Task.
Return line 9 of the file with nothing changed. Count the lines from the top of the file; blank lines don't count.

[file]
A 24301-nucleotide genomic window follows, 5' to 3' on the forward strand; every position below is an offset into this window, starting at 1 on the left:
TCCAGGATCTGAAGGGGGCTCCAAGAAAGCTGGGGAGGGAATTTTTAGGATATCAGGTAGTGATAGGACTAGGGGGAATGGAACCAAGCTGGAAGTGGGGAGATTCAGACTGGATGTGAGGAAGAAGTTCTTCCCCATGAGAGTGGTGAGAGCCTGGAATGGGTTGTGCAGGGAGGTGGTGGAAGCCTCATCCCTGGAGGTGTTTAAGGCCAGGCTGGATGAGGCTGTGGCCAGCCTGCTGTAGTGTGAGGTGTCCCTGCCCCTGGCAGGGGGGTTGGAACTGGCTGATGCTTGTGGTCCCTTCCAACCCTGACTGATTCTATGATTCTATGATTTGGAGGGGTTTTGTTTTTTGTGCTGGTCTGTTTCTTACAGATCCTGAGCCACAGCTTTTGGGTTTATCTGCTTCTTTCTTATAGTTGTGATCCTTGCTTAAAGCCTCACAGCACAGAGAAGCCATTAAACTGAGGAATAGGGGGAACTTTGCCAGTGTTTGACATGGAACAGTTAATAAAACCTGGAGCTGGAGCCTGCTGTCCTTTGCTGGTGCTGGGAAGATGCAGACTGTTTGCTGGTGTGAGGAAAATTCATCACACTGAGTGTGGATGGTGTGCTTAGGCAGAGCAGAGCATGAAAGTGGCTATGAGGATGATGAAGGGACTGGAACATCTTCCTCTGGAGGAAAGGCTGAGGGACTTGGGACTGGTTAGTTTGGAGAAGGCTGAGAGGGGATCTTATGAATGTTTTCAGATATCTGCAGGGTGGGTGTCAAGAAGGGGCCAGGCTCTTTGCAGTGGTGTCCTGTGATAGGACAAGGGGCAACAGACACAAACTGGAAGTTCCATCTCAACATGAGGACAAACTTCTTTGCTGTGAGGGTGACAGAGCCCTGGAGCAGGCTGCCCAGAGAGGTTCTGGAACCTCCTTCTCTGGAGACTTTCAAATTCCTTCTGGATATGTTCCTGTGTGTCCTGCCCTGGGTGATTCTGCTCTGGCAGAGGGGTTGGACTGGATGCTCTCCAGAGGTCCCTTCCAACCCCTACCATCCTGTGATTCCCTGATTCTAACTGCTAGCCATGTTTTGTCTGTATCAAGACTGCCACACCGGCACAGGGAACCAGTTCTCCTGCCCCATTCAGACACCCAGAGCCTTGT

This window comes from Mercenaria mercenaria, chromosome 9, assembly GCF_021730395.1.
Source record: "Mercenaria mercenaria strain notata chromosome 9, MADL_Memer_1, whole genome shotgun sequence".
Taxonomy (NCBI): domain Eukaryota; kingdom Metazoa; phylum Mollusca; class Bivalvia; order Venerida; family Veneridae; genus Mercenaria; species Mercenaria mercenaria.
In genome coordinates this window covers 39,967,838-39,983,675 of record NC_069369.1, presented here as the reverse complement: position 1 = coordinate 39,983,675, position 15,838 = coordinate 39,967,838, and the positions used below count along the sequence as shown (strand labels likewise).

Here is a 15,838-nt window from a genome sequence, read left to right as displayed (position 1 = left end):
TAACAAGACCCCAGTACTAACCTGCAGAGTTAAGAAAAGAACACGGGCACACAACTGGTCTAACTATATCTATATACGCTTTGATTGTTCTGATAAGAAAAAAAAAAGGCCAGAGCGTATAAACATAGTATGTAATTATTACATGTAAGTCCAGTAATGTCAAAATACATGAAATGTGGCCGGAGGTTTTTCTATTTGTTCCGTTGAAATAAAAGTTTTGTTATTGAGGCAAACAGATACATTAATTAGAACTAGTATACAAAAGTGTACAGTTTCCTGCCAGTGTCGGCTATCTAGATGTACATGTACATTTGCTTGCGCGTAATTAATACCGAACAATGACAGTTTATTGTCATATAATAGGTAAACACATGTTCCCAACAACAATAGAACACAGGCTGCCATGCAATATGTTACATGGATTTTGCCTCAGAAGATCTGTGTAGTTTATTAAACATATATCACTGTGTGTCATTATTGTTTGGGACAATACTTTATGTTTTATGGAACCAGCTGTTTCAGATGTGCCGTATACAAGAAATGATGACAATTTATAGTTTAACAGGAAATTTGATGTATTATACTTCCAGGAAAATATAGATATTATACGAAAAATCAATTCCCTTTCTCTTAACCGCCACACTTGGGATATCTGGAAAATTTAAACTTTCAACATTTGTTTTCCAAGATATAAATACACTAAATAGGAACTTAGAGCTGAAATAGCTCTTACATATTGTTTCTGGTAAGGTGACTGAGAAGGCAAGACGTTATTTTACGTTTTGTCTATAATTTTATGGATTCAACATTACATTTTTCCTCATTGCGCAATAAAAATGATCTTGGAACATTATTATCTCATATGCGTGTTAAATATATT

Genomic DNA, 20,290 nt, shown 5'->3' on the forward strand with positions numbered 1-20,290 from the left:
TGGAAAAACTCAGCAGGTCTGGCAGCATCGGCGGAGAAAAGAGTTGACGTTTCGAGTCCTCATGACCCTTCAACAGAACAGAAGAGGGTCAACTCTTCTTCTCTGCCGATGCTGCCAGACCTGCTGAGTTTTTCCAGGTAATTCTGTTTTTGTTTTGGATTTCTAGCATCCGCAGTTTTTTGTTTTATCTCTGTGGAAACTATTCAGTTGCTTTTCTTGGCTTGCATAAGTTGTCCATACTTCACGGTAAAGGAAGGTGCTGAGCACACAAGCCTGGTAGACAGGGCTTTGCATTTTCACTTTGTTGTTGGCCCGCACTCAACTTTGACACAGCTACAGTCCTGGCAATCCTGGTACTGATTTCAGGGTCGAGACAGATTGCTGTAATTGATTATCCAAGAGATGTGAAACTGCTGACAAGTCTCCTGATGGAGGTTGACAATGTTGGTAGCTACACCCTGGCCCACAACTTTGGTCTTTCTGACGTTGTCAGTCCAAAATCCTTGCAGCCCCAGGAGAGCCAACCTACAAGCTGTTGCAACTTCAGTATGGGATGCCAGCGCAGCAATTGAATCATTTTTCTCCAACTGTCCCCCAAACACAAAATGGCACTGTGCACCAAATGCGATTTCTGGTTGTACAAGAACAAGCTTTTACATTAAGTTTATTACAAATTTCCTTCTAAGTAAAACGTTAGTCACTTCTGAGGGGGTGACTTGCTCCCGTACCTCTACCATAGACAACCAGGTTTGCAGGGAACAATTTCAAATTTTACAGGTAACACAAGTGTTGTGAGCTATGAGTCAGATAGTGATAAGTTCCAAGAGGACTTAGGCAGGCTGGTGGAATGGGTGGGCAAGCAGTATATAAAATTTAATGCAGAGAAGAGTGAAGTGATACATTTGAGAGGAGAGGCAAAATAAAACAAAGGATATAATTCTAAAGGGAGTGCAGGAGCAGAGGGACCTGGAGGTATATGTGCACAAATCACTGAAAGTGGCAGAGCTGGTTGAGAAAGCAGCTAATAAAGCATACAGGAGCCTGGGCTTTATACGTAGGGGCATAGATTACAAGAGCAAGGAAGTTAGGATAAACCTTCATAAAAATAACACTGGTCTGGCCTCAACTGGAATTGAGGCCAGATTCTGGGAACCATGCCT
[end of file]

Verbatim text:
Genomic DNA, 20,290 nt, shown 5'->3' on the forward strand with positions numbered 1-20,290 from the left: